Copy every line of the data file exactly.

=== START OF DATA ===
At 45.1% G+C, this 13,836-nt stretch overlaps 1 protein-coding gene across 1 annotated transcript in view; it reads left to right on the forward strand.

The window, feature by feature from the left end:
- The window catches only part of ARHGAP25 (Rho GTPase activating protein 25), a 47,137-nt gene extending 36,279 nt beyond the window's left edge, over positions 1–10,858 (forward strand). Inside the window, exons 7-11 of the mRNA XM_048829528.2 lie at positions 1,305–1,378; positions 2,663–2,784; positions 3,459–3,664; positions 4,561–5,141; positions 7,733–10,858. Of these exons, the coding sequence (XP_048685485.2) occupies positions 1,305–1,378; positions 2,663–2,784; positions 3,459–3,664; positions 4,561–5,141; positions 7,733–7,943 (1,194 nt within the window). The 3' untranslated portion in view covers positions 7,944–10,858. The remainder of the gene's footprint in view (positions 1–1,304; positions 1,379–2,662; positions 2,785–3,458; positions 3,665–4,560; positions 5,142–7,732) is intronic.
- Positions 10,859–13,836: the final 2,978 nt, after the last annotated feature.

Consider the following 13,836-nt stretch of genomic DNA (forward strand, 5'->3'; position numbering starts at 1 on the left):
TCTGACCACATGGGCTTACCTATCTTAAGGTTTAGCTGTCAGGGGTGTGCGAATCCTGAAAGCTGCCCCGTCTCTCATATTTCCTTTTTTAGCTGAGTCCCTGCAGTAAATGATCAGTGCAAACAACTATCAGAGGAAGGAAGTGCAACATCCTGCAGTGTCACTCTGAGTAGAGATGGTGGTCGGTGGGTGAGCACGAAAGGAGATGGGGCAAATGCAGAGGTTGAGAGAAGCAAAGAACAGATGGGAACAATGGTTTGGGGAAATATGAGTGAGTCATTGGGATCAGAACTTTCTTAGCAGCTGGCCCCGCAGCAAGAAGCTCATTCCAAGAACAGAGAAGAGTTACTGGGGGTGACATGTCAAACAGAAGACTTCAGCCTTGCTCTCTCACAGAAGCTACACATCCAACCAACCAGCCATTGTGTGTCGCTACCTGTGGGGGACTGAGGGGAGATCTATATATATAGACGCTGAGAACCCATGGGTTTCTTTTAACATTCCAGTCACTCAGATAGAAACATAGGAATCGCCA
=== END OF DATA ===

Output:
At 45.1% G+C, this 13,836-nt stretch overlaps 1 protein-coding gene across 1 annotated transcript in view; it reads left to right on the forward strand.

The window, feature by feature from the left end:
- The window catches only part of ARHGAP25 (Rho GTPase activating protein 25), a 47,137-nt gene extending 36,279 nt beyond the window's left edge, over positions 1–10,858 (forward strand). Inside the window, exons 7-11 of the mRNA XM_048829528.2 lie at positions 1,305–1,378; positions 2,663–2,784; positions 3,459–3,664; positions 4,561–5,141; positions 7,733–10,858. Of these exons, the coding sequence (XP_048685485.2) occupies positions 1,305–1,378; positions 2,663–2,784; positions 3,459–3,664; positions 4,561–5,141; positions 7,733–7,943 (1,194 nt within the window). The 3' untranslated portion in view covers positions 7,944–10,858. The remainder of the gene's footprint in view (positions 1–1,304; positions 1,379–2,662; positions 2,785–3,458; positions 3,665–4,560; positions 5,142–7,732) is intronic.
- Positions 10,859–13,836: the final 2,978 nt, after the last annotated feature.

Consider the following 13,836-nt stretch of genomic DNA (forward strand, 5'->3'; position numbering starts at 1 on the left):
TCTGACCACATGGGCTTACCTATCTTAAGGTTTAGCTGTCAGGGGTGTGCGAATCCTGAAAGCTGCCCCGTCTCTCATATTTCCTTTTTTAGCTGAGTCCCTGCAGTAAATGATCAGTGCAAACAACTATCAGAGGAAGGAAGTGCAACATCCTGCAGTGTCACTCTGAGTAGAGATGGTGGTCGGTGGGTGAGCACGAAAGGAGATGGGGCAAATGCAGAGGTTGAGAGAAGCAAAGAACAGATGGGAACAATGGTTTGGGGAAATATGAGTGAGTCATTGGGATCAGAACTTTCTTAGCAGCTGGCCCCGCAGCAAGAAGCTCATTCCAAGAACAGAGAAGAGTTACTGGGGGTGACATGTCAAACAGAAGACTTCAGCCTTGCTCTCTCACAGAAGCTACACATCCAACCAACCAGCCATTGTGTGTCGCTACCTGTGGGGGACTGAGGGGAGATCTATATATATAGACGCTGAGAACCCATGGGTTTCTTTTAACATTCCAGTCACTCAGATAGAAACATAGGAATCGCCA